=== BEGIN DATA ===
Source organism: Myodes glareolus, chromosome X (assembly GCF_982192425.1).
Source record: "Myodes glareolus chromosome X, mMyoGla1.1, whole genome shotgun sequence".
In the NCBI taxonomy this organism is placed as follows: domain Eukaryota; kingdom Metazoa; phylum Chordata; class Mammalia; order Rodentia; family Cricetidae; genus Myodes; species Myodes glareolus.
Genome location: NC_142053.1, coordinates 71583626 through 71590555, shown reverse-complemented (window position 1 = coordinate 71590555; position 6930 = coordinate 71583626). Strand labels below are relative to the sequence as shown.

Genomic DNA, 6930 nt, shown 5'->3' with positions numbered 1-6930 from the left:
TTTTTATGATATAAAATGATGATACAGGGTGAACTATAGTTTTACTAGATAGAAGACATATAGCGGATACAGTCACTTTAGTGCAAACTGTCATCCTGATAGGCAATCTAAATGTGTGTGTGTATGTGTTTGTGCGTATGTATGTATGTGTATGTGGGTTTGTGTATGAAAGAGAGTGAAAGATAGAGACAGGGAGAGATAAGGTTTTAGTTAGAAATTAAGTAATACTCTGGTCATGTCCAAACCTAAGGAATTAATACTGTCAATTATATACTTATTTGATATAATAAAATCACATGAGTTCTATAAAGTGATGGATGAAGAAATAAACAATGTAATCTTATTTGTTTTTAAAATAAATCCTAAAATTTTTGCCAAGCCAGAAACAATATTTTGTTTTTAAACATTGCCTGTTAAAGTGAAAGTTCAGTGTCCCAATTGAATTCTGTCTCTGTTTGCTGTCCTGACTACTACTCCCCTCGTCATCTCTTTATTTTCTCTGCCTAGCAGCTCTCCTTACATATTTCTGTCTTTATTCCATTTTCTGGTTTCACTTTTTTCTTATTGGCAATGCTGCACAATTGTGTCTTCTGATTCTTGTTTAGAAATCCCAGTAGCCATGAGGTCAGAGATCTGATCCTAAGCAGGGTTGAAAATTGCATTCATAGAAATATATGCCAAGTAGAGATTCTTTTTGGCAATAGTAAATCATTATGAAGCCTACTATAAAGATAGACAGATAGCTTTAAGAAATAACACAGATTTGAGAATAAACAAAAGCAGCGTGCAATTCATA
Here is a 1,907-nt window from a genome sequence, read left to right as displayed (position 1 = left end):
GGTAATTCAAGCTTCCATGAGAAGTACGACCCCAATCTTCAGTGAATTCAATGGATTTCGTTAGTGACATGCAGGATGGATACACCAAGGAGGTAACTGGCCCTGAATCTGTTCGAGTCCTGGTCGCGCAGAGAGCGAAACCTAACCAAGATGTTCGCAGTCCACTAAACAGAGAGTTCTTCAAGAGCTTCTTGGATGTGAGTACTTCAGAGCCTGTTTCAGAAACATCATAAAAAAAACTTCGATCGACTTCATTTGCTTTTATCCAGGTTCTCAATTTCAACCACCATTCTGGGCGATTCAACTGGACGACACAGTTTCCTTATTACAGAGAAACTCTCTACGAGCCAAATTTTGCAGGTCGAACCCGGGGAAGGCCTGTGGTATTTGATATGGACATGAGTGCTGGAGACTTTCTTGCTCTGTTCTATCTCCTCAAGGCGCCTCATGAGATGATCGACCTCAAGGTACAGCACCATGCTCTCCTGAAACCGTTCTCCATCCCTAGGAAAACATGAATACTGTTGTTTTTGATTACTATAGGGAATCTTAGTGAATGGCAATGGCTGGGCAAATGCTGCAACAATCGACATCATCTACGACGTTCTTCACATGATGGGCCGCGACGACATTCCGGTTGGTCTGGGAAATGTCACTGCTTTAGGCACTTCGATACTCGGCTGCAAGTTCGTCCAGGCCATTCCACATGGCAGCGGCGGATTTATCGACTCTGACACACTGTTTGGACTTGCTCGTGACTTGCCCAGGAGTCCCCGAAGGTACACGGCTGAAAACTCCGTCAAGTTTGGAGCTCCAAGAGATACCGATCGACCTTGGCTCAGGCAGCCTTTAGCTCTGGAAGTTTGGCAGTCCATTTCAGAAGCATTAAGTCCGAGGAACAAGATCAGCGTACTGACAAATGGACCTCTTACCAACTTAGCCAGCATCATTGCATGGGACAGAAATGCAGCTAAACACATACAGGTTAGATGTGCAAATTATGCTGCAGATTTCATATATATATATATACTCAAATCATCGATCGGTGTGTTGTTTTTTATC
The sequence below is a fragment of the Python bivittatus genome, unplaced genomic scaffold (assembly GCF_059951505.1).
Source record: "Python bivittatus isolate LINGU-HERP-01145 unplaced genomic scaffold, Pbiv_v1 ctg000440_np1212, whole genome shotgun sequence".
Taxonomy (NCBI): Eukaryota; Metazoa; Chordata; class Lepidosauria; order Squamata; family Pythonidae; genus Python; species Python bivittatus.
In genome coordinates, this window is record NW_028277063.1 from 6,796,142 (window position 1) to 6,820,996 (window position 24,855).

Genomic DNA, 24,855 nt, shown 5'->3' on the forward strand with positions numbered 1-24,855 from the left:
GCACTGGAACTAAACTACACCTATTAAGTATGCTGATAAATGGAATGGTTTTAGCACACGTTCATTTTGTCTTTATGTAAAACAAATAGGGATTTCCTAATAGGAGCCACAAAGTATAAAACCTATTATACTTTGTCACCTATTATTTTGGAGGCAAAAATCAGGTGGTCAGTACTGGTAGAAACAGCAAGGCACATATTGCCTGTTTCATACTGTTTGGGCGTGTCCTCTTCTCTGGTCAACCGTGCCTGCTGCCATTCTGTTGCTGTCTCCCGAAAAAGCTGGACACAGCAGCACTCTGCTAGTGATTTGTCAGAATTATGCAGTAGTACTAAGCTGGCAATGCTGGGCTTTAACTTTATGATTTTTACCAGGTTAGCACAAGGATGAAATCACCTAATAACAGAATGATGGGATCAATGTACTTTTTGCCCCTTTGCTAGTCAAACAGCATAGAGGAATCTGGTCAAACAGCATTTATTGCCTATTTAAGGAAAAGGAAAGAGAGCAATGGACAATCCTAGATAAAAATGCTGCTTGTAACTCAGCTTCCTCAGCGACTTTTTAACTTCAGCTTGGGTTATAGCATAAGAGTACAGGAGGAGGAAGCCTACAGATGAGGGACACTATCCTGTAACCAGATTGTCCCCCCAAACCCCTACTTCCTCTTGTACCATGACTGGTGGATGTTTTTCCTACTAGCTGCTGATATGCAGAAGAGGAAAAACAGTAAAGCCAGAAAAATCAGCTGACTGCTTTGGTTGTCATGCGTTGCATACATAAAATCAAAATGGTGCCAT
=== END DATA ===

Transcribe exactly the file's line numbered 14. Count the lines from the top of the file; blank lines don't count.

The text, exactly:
GCACTGGAACTAAACTACACCTATTAAGTATGCTGATAAATGGAATGGTTTTAGCACACGTTCATTTTGTCTTTATGTAAAACAAATAGGGATTTCCTAATAGGAGCCACAAAGTATAAAACCTATTATACTTTGTCACCTATTATTTTGGAGGCAAAAATCAGGTGGTCAGTACTGGTAGAAACAGCAAGGCACATATTGCCTGTTTCATACTGTTTGGGCGTGTCCTCTTCTCTGGTCAACCGTGCCTGCTGCCATTCTGTTGCTGTCTCCCGAAAAAGCTGGACACAGCAGCACTCTGCTAGTGATTTGTCAGAATTATGCAGTAGTACTAAGCTGGCAATGCTGGGCTTTAACTTTATGATTTTTACCAGGTTAGCACAAGGATGAAATCACCTAATAACAGAATGATGGGATCAATGTACTTTTTGCCCCTTTGCTAGTCAAACAGCATAGAGGAATCTGGTCAAACAGCATTTATTGCCTATTTAAGGAAAAGGAAAGAGAGCAATGGACAATCCTAGATAAAAATGCTGCTTGTAACTCAGCTTCCTCAGCGACTTTTTAACTTCAGCTTGGGTTATAGCATAAGAGTACAGGAGGAGGAAGCCTACAGATGAGGGACACTATCCTGTAACCAGATTGTCCCCCCAAACCCCTACTTCCTCTTGTACCATGACTGGTGGATGTTTTTCCTACTAGCTGCTGATATGCAGAAGAGGAAAAACAGTAAAGCCAGAAAAATCAGCTGACTGCTTTGGTTGTCATGCGTTGCATACATAAAATCAAAATGGTGCCAT